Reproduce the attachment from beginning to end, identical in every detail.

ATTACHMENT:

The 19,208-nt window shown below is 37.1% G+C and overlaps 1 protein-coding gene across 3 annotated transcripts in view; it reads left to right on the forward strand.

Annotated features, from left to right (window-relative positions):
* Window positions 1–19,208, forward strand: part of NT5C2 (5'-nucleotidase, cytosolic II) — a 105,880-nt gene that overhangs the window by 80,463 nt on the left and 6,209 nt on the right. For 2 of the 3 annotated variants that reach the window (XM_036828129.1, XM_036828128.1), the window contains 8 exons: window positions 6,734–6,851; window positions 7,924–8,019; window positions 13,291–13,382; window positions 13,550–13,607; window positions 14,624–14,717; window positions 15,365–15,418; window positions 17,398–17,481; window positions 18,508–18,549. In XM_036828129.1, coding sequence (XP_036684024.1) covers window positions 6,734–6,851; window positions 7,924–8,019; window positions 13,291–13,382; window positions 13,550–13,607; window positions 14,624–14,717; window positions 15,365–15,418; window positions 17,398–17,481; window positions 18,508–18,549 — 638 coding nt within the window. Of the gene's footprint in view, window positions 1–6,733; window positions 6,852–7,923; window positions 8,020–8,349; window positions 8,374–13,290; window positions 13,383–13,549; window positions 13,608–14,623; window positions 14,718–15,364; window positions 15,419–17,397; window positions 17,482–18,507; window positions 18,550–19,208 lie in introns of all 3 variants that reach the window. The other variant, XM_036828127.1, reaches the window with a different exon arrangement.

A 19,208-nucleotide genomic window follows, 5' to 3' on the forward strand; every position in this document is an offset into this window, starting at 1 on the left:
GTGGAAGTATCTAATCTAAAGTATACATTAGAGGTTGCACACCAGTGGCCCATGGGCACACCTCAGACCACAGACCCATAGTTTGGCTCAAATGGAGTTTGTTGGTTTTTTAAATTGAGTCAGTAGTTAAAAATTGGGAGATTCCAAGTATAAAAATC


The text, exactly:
The 19,208-nt window shown below is 37.1% G+C and overlaps 1 protein-coding gene across 3 annotated transcripts in view; it reads left to right on the forward strand.

Annotated features, from left to right (window-relative positions):
* Window positions 1–19,208, forward strand: part of NT5C2 (5'-nucleotidase, cytosolic II) — a 105,880-nt gene that overhangs the window by 80,463 nt on the left and 6,209 nt on the right. For 2 of the 3 annotated variants that reach the window (XM_036828129.1, XM_036828128.1), the window contains 8 exons: window positions 6,734–6,851; window positions 7,924–8,019; window positions 13,291–13,382; window positions 13,550–13,607; window positions 14,624–14,717; window positions 15,365–15,418; window positions 17,398–17,481; window positions 18,508–18,549. In XM_036828129.1, coding sequence (XP_036684024.1) covers window positions 6,734–6,851; window positions 7,924–8,019; window positions 13,291–13,382; window positions 13,550–13,607; window positions 14,624–14,717; window positions 15,365–15,418; window positions 17,398–17,481; window positions 18,508–18,549 — 638 coding nt within the window. Of the gene's footprint in view, window positions 1–6,733; window positions 6,852–7,923; window positions 8,020–8,349; window positions 8,374–13,290; window positions 13,383–13,549; window positions 13,608–14,623; window positions 14,718–15,364; window positions 15,419–17,397; window positions 17,482–18,507; window positions 18,550–19,208 lie in introns of all 3 variants that reach the window. The other variant, XM_036828127.1, reaches the window with a different exon arrangement.

A 19,208-nucleotide genomic window follows, 5' to 3' on the forward strand; every position in this document is an offset into this window, starting at 1 on the left:
GTGGAAGTATCTAATCTAAAGTATACATTAGAGGTTGCACACCAGTGGCCCATGGGCACACCTCAGACCACAGACCCATAGTTTGGCTCAAATGGAGTTTGTTGGTTTTTTAAATTGAGTCAGTAGTTAAAAATTGGGAGATTCCAAGTATAAAAATC